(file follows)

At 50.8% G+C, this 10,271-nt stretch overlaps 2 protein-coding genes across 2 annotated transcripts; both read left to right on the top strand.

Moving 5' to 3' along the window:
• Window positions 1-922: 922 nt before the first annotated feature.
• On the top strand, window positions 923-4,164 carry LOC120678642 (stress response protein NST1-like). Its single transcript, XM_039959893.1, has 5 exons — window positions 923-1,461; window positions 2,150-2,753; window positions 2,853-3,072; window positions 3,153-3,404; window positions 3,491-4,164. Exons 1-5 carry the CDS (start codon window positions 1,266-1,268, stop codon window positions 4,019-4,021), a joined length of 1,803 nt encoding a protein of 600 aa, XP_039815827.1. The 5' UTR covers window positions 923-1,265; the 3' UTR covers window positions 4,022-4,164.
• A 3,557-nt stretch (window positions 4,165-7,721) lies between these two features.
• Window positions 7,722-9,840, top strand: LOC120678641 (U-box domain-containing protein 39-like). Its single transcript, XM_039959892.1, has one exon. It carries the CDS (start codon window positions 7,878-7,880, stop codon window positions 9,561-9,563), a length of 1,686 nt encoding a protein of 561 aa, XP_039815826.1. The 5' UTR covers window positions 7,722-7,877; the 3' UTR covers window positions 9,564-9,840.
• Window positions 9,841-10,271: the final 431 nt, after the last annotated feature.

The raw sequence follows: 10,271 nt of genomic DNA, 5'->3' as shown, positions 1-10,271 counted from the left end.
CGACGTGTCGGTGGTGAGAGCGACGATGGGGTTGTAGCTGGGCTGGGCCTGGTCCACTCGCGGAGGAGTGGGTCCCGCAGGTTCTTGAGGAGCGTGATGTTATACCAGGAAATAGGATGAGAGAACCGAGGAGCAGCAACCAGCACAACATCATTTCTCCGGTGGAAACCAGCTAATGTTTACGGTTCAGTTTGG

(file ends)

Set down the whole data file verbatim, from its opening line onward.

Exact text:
At 50.8% G+C, this 10,271-nt stretch overlaps 2 protein-coding genes across 2 annotated transcripts; both read left to right on the top strand.

Moving 5' to 3' along the window:
• Window positions 1-922: 922 nt before the first annotated feature.
• On the top strand, window positions 923-4,164 carry LOC120678642 (stress response protein NST1-like). Its single transcript, XM_039959893.1, has 5 exons — window positions 923-1,461; window positions 2,150-2,753; window positions 2,853-3,072; window positions 3,153-3,404; window positions 3,491-4,164. Exons 1-5 carry the CDS (start codon window positions 1,266-1,268, stop codon window positions 4,019-4,021), a joined length of 1,803 nt encoding a protein of 600 aa, XP_039815827.1. The 5' UTR covers window positions 923-1,265; the 3' UTR covers window positions 4,022-4,164.
• A 3,557-nt stretch (window positions 4,165-7,721) lies between these two features.
• Window positions 7,722-9,840, top strand: LOC120678641 (U-box domain-containing protein 39-like). Its single transcript, XM_039959892.1, has one exon. It carries the CDS (start codon window positions 7,878-7,880, stop codon window positions 9,561-9,563), a length of 1,686 nt encoding a protein of 561 aa, XP_039815826.1. The 5' UTR covers window positions 7,722-7,877; the 3' UTR covers window positions 9,564-9,840.
• Window positions 9,841-10,271: the final 431 nt, after the last annotated feature.

The raw sequence follows: 10,271 nt of genomic DNA, 5'->3' as shown, positions 1-10,271 counted from the left end.
CGACGTGTCGGTGGTGAGAGCGACGATGGGGTTGTAGCTGGGCTGGGCCTGGTCCACTCGCGGAGGAGTGGGTCCCGCAGGTTCTTGAGGAGCGTGATGTTATACCAGGAAATAGGATGAGAGAACCGAGGAGCAGCAACCAGCACAACATCATTTCTCCGGTGGAAACCAGCTAATGTTTACGGTTCAGTTTGG